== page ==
4 stars out of 5. "95 and 6 to Go is a touching portrayal of Tom Takesue, an American-Japanese widower whose own life stories are uncovered as he takes on the role of un-official script supervisor to his granddaughter's stalled feature film project...Tom Takesue, is every-man, every-woman and for that, the audience will be pleased that the director convinced her once very private grandfather, that he should become the subject of a movie."
Rebecca Towers
The film is in many ways a mutually somber homecoming; the proverbial return to care for one's elders becomes an active accounting of the past and provokes an unforeseen source of humble creativity.
 Jay Kuehner
95 and 6 to Go, gently explores the complexities of a man who has avoided both inspection and introspection his whole life… Among other things, the film explores the ethics of intensely intimate filmmaking.
Patricia Auferheide
International Documentary Association
Takesue finds in the editing room an absolutely personal and intimate story that, with flashes of humanity, finds a universal resonance."
Diego Brodersen, Página 12
RECOMMENDED by Picturehouse Cinemas-London, UK: "...the true value of Kimi's film is how evocative it is of our own memories of family relationships. And what's more, how incredible that feeling of cross-generational affirmation is, when you sit down with someone who has lived a different life at a different time and still get each other. Whether you have those memories of your own grandparents or not, for 95 mins, Grandpa Tom becomes the perfect surrogate—you'll wish it was longer."
Kristy Jones
Picturehouse Cinemas, London, UK
95 and 6 to Go is that rarity: a film that makes you want to be better, do better. Be aware of mortality approaching so that you can be present to the experiences of those further down the path than you are.
Sheila O’Malley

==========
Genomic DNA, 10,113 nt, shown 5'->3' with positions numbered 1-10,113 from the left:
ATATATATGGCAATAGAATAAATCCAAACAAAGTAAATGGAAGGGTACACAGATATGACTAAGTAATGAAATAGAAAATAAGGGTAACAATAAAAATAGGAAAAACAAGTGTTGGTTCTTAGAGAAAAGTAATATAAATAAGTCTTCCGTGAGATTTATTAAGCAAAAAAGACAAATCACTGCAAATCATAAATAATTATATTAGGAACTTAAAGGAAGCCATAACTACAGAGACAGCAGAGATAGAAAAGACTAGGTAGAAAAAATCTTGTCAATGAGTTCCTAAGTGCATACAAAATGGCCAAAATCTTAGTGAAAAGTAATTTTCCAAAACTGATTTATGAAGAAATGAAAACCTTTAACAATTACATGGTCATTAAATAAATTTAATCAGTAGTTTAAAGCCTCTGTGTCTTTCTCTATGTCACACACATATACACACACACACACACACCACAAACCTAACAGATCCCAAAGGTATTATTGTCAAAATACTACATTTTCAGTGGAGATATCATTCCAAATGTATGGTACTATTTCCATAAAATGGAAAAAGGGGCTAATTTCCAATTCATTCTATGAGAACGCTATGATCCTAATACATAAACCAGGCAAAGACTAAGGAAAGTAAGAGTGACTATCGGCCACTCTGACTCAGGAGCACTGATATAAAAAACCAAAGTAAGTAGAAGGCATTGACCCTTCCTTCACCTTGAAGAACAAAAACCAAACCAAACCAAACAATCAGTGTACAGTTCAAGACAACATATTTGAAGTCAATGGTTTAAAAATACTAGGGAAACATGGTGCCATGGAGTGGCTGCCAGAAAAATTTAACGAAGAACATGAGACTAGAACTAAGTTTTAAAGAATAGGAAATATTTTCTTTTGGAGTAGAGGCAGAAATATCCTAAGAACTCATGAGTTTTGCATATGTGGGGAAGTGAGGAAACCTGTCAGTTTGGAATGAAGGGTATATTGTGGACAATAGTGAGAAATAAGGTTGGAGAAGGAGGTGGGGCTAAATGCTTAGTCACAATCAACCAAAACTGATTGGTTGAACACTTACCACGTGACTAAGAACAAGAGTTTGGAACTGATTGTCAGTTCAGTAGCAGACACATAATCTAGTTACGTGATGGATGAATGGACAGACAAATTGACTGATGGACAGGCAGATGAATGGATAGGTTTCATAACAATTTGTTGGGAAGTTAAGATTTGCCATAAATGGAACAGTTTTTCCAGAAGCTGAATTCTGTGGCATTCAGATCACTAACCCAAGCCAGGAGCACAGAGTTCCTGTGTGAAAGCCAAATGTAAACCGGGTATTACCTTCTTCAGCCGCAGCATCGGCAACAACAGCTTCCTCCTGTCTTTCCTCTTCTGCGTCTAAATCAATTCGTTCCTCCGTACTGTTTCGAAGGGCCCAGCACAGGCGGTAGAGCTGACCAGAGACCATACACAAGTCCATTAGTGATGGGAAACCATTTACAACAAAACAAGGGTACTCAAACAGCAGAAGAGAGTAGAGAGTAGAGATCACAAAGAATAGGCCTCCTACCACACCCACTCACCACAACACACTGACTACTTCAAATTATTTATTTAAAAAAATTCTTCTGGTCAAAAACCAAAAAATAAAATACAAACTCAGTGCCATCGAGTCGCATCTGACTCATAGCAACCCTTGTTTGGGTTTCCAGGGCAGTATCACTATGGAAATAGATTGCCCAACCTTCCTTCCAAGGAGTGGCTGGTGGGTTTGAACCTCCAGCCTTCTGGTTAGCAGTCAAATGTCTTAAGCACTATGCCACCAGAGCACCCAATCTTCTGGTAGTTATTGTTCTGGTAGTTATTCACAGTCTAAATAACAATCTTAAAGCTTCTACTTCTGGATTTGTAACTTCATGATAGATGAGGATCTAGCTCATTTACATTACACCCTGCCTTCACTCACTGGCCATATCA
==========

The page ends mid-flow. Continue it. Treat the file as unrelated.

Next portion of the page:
Awards and Screenings

o WINNER: Special Jury Prize- Best Feature Documentary – Los Angeles Asian Pacific International Film Festival, 2017
o WINNER: Special Jury Prize- Best Feature Documentary - Indie Memphis, 2017
o WINNER: Honorable Mention- Best Feature Documentary- Austin Asian American Film Festival, 2017
o European Doc Alliance Award Nominee, 2017
o CPH:DOX Film Festival, Denmark, 2017
o Dok Leipzig Film Festival, Germany, 2017
o BAFICI-Buenos Aires International Festival of Independent Cinema, Argentina, 2017
o FID: Marseille, France, 2017
o Open City Documentary Festival, London, UK, 2017
o Sarasota Film Festival, Florida, 2017
o CAAM Fest, San Francisco, 2017
o Nippon Visions Film Festival, Frankfurt, Germany, 2017
o San Diego Asian Film Festival, 2017
o Transcinema International Film Festival, Peru, 2017
o Multicultural Film Festival, University of Massachusetts, 2017
o Doclisboa, Portugal, 2016
o DOC NYC, New York, 2016
o RIDM: Montreal International Documentary Film Festival, Canada, 2016
o Hawai’i International Film Festival, 2016
o Wexner Center for the Arts, Ohio, 2018
o DocYard, Cambridge, 2018
o Museum of Moving Image, Queens, New York , 2018

Director Commentary

While growing up in Hawai’i, I never knew my Japanese American grandfather, Tom Takesue, harbored creative interests. I never saw him read a novel or talk about art. For me, he existed on the fringes; he was a pragmatic, hard-working, authoritarian grandfather who consistently reinforced the importance of family obligation and a steady job.

Unlike my grandfather who had limited educational and career opportunities, I was able to attend graduate school and pursue artistic ambitions. When I was at the peak of development on my first feature film project, a cross-cultural love story, I was shocked when my grandfather became intrigued with the screenplay. While slurping noodles or munching on toast, he offered suggestions about a catchy title and happy ending.

After the death of my grandmother, I returned to Hawai’i to provide support and assistance. My grandfather was far from sentimental about her death, already keen to find a new companion. The optimism surrounding my feature film project had faded as I waited for the producers to secure financing. My grandfather expressed his fear of dying alone.

We were both in periods of transition and emotional loss. During this time, we finally came to know one another; I offered him company and he offered advice on my film project. His frank critiques reflected his concerns about love, mortality, and the recent death of my grandma. In stark contrast to his romantic and idealized suggestions for my screenplay, he shared a personal stories of life filled with loss and regret. Although his imagination was animated by the screenplay he displayed increasing skepticism about my project coming to fruition, warning me to move on with my life: “If you wait for this film, you will wait forever.”

Life and artistic paths are typically filled with digressions and setbacks but sometimes lead to unanticipated discoveries. 95 and 6 To Go celebrates an unlikely artistic collaboration between a granddaughter and grandfather and how an inter-generational bond is forged through art.

Features and Languages

Film Features

  • Closed Captioning
  • Director's Commentary
  • DVD Extras

Promotional Material

Promotional Stills